The one he wore now featured a single cartoon puppy in a dead-Christ pose, against a background of rainbows.

I scanned the morning faxes, checked arrest reports, did some work on the computer, and heated up my Hot Pocket, which I gobbled in six bites (so hungry!). I got a Frappucino from the vending machine, balanced it on my Hello Kitty mouse pad, and began gulping it with a few Advil. This would, I hoped, take care of my hangover.

“Cadence Jones!”

I swung around in my chair, nearly spilling my drink. My supervisor, Michaela, was framed in the doorway of Da Pitt (where all her field agents congregated to fight crime and work on their Secret Santa drawings). She was a fifty-something woman with silver, straight chin-length hair and amazing green eyes. Pure green, not hazel. Like leaves! Hair the color of precious metal, eyes the color of wet leaves—she’d have been gorgeous if she wasn’t so scarily efficient and surrounded by cubicles and printers and mail carts. And today, as usual, she was dressed in Ann Taylor.

I squashed the urge to shake the ringing out of my ears—boss lady had the volume and pitch of a steamer whistle. “Weren’t we going to work on our inside voice?”

“Debriefing! Thirty minutes!”

“I know, I saw the email.” I pointed at my computer screen. “But thanks for assuming I hadn’t learned to read in the first grade.”

“Leave the mouth at your desk!” Thankfully, she vanished through another doorway.

Now how was I supposed to do that? Physically, it was impossible. Figuratively, it didn’t make any sense, since my mouth was essentially what made me valuable to BOFFO. Maybe Michaela was coming off an odd night, too.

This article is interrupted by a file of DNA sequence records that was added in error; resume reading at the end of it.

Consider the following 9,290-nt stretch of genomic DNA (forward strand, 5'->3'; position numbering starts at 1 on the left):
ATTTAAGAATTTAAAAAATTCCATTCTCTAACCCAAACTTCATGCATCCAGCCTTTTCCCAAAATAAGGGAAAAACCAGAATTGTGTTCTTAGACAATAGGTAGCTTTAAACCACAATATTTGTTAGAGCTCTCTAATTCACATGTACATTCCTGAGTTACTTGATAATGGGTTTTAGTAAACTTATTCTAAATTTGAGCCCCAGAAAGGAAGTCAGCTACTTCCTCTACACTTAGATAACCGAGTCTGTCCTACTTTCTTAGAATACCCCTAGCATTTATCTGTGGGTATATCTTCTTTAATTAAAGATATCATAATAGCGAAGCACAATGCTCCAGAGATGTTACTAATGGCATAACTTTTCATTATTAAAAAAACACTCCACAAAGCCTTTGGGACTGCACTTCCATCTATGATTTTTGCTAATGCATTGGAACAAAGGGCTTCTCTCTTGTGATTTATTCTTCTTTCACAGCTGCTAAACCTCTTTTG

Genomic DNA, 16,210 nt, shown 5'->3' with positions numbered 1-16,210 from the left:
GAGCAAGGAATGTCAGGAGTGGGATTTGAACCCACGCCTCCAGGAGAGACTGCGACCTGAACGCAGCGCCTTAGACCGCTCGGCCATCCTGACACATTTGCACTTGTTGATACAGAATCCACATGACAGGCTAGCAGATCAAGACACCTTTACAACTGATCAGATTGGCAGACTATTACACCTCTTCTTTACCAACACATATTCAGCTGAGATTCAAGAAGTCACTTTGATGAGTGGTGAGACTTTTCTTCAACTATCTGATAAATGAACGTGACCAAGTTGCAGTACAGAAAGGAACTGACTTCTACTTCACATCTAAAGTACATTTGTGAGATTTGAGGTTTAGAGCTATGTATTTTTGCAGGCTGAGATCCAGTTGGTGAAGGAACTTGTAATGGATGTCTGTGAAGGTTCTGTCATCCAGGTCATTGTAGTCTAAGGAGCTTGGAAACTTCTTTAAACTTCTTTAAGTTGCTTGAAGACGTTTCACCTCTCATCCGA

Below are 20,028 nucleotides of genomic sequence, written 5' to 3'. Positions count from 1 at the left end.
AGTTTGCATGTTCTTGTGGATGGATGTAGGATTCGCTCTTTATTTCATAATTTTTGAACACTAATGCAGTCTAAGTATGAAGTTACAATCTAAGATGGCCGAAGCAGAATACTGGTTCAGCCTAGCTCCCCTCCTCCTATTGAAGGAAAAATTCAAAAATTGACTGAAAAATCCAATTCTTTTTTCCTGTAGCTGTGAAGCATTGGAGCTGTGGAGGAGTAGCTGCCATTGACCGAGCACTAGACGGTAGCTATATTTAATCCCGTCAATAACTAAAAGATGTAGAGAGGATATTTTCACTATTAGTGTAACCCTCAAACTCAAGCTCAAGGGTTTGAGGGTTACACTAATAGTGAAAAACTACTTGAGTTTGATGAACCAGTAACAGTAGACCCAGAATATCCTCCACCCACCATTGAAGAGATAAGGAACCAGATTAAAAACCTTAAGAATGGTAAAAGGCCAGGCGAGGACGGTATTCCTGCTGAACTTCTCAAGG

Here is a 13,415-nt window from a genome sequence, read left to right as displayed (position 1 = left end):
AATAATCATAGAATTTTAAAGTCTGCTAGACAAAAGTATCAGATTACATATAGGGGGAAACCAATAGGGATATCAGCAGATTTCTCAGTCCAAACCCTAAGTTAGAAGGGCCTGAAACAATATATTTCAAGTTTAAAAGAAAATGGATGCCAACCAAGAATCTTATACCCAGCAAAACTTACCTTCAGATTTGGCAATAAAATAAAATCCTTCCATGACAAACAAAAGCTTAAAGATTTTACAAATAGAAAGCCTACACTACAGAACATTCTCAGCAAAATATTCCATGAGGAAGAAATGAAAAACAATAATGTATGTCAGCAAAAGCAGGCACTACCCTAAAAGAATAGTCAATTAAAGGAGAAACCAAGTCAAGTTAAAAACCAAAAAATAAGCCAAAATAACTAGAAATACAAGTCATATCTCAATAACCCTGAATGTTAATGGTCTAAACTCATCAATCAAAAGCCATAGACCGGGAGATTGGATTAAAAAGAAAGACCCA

message 2: by [deleted user] (new)

Oooo I want to read more!!!


message 3: by Kittiya (new)

Kittiya | 29 comments Me too! I had meant to just put the link, but had trouble figuring it out.


message 4: by Veronica (new)

Veronica (vadeluna) | 3 comments Can't wait. I always laugh my ass off reading MJDs books. My husband looks at me like I'm crazy cause I'll just bust out laughing when I read the Undead series.


message 5: by Adelheid (new)

Adelheid (thecelticmyst) | 39 comments Mod
Do you ever have the problem that then he wants you to explain what is so funny? Then looks at you wierd when you explain? I seem to have this problem, well not with my husband as I don't have one, but with other people. I have it also when reading the Buffy Season 8 graphic novels.


message 6: by Veronica (new)

Veronica (vadeluna) | 3 comments Yup. He'll ask me what's so funny & I'll tell him. Sometimes he'll laugh with me & others he'll look at me like I have two heads. That's okay though, I still think her books are hilarious and I still laugh out loud when something funny happens. :)


message 7: by Adelheid (new)

Adelheid (thecelticmyst) | 39 comments Mod
So do I. : )


back to top